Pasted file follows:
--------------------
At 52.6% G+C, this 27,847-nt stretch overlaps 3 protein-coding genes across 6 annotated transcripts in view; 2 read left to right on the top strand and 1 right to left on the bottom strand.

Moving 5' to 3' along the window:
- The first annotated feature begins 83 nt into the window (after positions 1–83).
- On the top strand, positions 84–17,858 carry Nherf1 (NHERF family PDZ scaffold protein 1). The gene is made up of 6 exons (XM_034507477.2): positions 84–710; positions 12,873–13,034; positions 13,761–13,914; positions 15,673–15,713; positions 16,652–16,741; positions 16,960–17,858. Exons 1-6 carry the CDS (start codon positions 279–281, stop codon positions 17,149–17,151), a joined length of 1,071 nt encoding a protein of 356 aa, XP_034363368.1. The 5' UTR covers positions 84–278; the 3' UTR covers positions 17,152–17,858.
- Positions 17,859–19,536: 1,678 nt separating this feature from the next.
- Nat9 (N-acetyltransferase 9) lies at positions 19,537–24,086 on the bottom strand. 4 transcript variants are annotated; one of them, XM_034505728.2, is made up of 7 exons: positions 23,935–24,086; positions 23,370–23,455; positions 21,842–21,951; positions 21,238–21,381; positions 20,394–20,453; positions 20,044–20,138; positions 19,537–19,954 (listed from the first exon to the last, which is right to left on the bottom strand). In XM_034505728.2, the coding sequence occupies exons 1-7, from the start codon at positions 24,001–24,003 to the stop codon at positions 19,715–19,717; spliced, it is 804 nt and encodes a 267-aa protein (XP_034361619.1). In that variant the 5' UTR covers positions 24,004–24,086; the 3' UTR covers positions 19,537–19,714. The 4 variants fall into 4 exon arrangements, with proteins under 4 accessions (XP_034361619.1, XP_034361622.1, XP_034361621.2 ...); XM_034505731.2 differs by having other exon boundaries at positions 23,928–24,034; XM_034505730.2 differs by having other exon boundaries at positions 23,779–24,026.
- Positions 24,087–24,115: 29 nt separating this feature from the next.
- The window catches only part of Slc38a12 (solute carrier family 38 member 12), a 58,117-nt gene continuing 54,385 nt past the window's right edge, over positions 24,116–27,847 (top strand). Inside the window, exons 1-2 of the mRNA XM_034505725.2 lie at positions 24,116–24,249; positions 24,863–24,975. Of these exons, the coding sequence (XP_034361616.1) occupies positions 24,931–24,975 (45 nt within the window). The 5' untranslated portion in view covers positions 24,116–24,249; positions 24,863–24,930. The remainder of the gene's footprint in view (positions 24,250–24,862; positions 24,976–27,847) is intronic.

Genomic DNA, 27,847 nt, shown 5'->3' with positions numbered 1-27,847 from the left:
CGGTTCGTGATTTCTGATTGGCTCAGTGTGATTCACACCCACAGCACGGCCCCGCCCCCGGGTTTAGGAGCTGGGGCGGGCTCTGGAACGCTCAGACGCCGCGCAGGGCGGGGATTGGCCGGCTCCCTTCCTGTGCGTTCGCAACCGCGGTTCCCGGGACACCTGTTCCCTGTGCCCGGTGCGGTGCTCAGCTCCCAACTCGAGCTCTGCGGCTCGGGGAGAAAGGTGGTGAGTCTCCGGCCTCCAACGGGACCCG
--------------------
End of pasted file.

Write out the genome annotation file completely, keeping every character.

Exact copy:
At 52.6% G+C, this 27,847-nt stretch overlaps 3 protein-coding genes across 6 annotated transcripts in view; 2 read left to right on the top strand and 1 right to left on the bottom strand.

Moving 5' to 3' along the window:
- The first annotated feature begins 83 nt into the window (after positions 1–83).
- On the top strand, positions 84–17,858 carry Nherf1 (NHERF family PDZ scaffold protein 1). The gene is made up of 6 exons (XM_034507477.2): positions 84–710; positions 12,873–13,034; positions 13,761–13,914; positions 15,673–15,713; positions 16,652–16,741; positions 16,960–17,858. Exons 1-6 carry the CDS (start codon positions 279–281, stop codon positions 17,149–17,151), a joined length of 1,071 nt encoding a protein of 356 aa, XP_034363368.1. The 5' UTR covers positions 84–278; the 3' UTR covers positions 17,152–17,858.
- Positions 17,859–19,536: 1,678 nt separating this feature from the next.
- Nat9 (N-acetyltransferase 9) lies at positions 19,537–24,086 on the bottom strand. 4 transcript variants are annotated; one of them, XM_034505728.2, is made up of 7 exons: positions 23,935–24,086; positions 23,370–23,455; positions 21,842–21,951; positions 21,238–21,381; positions 20,394–20,453; positions 20,044–20,138; positions 19,537–19,954 (listed from the first exon to the last, which is right to left on the bottom strand). In XM_034505728.2, the coding sequence occupies exons 1-7, from the start codon at positions 24,001–24,003 to the stop codon at positions 19,715–19,717; spliced, it is 804 nt and encodes a 267-aa protein (XP_034361619.1). In that variant the 5' UTR covers positions 24,004–24,086; the 3' UTR covers positions 19,537–19,714. The 4 variants fall into 4 exon arrangements, with proteins under 4 accessions (XP_034361619.1, XP_034361622.1, XP_034361621.2 ...); XM_034505731.2 differs by having other exon boundaries at positions 23,928–24,034; XM_034505730.2 differs by having other exon boundaries at positions 23,779–24,026.
- Positions 24,087–24,115: 29 nt separating this feature from the next.
- The window catches only part of Slc38a12 (solute carrier family 38 member 12), a 58,117-nt gene continuing 54,385 nt past the window's right edge, over positions 24,116–27,847 (top strand). Inside the window, exons 1-2 of the mRNA XM_034505725.2 lie at positions 24,116–24,249; positions 24,863–24,975. Of these exons, the coding sequence (XP_034361616.1) occupies positions 24,931–24,975 (45 nt within the window). The 5' untranslated portion in view covers positions 24,116–24,249; positions 24,863–24,930. The remainder of the gene's footprint in view (positions 24,250–24,862; positions 24,976–27,847) is intronic.

Genomic DNA, 27,847 nt, shown 5'->3' with positions numbered 1-27,847 from the left:
CGGTTCGTGATTTCTGATTGGCTCAGTGTGATTCACACCCACAGCACGGCCCCGCCCCCGGGTTTAGGAGCTGGGGCGGGCTCTGGAACGCTCAGACGCCGCGCAGGGCGGGGATTGGCCGGCTCCCTTCCTGTGCGTTCGCAACCGCGGTTCCCGGGACACCTGTTCCCTGTGCCCGGTGCGGTGCTCAGCTCCCAACTCGAGCTCTGCGGCTCGGGGAGAAAGGTGGTGAGTCTCCGGCCTCCAACGGGACCCG